Located in the southwest corner of Costa Rica, the Osa Peninsula is a geological formation which developed independently from the rest of Costa Rica, then joined the mainland at a later time. Its unique formation and naturally wet systems, which differ from the rest of the dry Pacific, have produced high levels of biodiversity in a secluded nature wonderland. This area has the single largest expanse of lowland tropical rainforest in Central America and is one of the tallest rainforests in the world. Many rare and endangered species, including the scarlet macaw, the jaguar, and the Central American squirrel monkey, are found on the Osa. It is also home to the rare and endangered Harpy eagle.

The rainforest of the OSA peninsula is made up of the greatest tree species diversity in all of Central America, and supports 4-5,000 vascular plant species, many of which are found no where else on earth. The pristine jungle and the rugged natural beauty of the Osa Peninsula make this region among the most beautiful areas in the country, and the premier eco-tourism destination in Costa Rica.

Because of this rich array of flora and fauna, the more than 100,000 acre Corcovado National Park was created in 1975 on the western part of the peninsula. Part of the Osa Conservation area, Corcovado encompasses 8 distinct habitats from mangrove swamps to montane forest, including one of the most complex fresh water/salt water ecosystems in the world.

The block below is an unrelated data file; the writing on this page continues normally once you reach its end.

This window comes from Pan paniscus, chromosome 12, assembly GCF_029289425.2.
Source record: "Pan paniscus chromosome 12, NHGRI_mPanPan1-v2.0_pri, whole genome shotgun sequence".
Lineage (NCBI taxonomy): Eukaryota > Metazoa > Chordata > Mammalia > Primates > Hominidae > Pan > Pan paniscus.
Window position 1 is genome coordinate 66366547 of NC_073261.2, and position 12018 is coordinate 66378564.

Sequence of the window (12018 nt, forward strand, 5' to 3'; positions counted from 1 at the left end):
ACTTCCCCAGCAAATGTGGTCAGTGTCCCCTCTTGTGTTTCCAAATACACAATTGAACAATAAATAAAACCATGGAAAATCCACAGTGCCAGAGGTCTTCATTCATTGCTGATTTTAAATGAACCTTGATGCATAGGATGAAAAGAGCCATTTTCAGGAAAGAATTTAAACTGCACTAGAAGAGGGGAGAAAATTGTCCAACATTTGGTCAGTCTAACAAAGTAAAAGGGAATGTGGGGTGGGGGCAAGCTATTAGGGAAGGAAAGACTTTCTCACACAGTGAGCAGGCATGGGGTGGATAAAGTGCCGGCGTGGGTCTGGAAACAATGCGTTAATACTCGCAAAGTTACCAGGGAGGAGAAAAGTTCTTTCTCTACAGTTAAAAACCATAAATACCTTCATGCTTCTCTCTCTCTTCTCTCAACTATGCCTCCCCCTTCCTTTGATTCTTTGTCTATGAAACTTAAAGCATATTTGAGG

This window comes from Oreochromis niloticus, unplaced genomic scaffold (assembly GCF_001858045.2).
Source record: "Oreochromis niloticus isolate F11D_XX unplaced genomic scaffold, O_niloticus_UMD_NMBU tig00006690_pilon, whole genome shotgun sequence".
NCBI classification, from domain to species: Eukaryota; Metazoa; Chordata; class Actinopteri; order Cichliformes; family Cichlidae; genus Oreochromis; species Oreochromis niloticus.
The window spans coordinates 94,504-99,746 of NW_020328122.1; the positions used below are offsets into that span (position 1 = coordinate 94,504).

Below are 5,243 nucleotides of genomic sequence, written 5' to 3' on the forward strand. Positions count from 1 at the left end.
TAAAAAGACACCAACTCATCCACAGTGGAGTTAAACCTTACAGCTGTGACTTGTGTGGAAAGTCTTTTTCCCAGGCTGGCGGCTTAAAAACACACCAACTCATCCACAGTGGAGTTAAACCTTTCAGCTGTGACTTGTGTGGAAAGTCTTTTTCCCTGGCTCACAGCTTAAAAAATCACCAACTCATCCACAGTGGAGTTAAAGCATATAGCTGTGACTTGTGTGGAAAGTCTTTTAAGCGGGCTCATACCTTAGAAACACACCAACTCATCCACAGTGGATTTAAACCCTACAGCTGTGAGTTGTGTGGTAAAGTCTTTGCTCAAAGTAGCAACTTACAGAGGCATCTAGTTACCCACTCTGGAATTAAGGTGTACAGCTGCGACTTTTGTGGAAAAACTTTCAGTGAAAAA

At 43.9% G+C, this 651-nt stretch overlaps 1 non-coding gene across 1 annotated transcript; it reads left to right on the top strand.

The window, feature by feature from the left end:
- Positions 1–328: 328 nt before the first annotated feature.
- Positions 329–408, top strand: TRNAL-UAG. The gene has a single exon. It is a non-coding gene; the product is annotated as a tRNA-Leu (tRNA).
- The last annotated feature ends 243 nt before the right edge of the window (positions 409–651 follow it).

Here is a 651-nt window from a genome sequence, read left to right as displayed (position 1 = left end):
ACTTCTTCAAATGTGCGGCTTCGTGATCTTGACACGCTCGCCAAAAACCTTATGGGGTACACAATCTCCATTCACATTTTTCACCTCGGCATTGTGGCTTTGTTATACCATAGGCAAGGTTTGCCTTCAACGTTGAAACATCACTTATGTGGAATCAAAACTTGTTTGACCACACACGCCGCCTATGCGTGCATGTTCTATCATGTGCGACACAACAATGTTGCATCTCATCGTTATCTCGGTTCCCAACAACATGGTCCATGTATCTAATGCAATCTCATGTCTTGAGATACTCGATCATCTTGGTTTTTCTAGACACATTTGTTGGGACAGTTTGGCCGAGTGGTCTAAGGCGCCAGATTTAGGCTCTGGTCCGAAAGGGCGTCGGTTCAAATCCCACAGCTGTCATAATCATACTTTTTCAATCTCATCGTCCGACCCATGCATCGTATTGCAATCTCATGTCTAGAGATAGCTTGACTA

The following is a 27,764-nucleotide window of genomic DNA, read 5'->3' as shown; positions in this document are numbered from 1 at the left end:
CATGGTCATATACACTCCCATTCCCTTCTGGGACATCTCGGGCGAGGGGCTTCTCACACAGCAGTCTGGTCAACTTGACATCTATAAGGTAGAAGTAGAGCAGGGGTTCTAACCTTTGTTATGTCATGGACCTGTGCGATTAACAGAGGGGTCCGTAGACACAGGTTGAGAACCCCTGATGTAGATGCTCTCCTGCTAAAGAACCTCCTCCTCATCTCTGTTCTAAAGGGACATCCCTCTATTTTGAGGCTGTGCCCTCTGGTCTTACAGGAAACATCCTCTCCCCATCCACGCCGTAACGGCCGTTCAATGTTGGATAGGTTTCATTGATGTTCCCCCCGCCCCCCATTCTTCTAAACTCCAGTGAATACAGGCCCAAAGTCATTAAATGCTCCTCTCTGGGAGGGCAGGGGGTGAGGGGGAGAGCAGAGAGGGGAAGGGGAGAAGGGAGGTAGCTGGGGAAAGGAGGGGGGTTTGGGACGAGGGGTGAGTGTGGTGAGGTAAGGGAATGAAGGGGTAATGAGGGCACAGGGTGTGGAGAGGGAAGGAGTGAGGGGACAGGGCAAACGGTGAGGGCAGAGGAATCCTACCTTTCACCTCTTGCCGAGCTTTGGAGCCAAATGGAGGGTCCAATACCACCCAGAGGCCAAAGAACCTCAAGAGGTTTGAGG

Carate, the southern gateway to Corcovado National Park, is the closest point of road access to any of the park entrances. It is a forty minute walk along the beach from the Carate air strip to the La Leona Ranger Station. Besides being a conduit to Corcovado, Carate is a destination in its own right. Boasting miles of pristine Pacific coastline, a backdrop of steep mountains and the Pejeperrita Watershed, the Carate region is teeming with wildlife, waterfalls and mountain streams, and a freshwater lagoon. With the proximity of primary rain forest on the adjacent mountain slopes, Carate has abundant wildlife within easy access, creating a variety of activities for visitors. Wilderness hikes usually include sightings of monkeys, birds and reptiles,  sea turtles, and more recently the Baird’s tapir and puma which have established themselves within the community.

“Playa Lapa”, meaning “Beach of the Scarlet Macaw”, is nestled between the park and the lagoon, and as such, it enjoys a strong awareness of the biodiversity of animal species and vegetation of the rainforest, as well as protection from commercial development within it’s community. Facing the Pacific Ocean with it’s unspoiled beach, Playa Lapa is advantageously situated for day adventures into the Park, kayak excursions on the lagoon, nighttime turtle nesting expeditions, beach jogging, jungle hikes, horseback exploration of the Carate community, or just relaxing on the deck watching the surf and listening to the sounds of the jungle. The photography opportunities are amazing: from macros of tiny metallic beatles, colorful tree frogs and lizards, and brilliant tropical plants, to monkeys, macaws and occasionally anteaters and the “Danta”(tapir) that frequents the jungle adjoining Playa Lapa.